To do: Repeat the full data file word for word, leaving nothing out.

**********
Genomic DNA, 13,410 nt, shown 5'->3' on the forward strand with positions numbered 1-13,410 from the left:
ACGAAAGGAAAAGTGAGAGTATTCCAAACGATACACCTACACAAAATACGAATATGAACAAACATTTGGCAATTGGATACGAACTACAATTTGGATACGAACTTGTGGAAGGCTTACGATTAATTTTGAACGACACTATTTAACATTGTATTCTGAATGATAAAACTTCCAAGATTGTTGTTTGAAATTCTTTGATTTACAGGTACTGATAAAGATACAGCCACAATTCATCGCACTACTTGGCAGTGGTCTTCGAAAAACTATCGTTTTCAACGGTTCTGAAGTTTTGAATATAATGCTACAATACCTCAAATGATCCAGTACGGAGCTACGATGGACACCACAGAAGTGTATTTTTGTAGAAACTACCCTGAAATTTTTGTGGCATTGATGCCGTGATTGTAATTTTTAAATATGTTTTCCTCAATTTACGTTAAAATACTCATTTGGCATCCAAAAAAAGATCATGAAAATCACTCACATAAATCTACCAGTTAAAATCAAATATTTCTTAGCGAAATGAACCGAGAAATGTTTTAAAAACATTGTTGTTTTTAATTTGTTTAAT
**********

Genomic DNA, 13,410 nt, shown 5'->3' on the forward strand with positions numbered 1-13,410 from the left:
ACGAAAGGAAAAGTGAGAGTATTCCAAACGATACACCTACACAAAATACGAATATGAACAAACATTTGGCAATTGGATACGAACTACAATTTGGATACGAACTTGTGGAAGGCTTACGATTAATTTTGAACGACACTATTTAACATTGTATTCTGAATGATAAAACTTCCAAGATTGTTGTTTGAAATTCTTTGATTTACAGGTACTGATAAAGATACAGCCACAATTCATCGCACTACTTGGCAGTGGTCTTCGAAAAACTATCGTTTTCAACGGTTCTGAAGTTTTGAATATAATGCTACAATACCTCAAATGATCCAGTACGGAGCTACGATGGACACCACAGAAGTGTATTTTTGTAGAAACTACCCTGAAATTTTTGTGGCATTGATGCCGTGATTGTAATTTTTAAATATGTTTTCCTCAATTTACGTTAAAATACTCATTTGGCATCCAAAAAAAGATCATGAAAATCACTCACATAAATCTACCAGTTAAAATCAAATATTTCTTAGCGAAATGAACCGAGAAATGTTTTAAAAACATTGTTGTTTTTAATTTGTTTAAT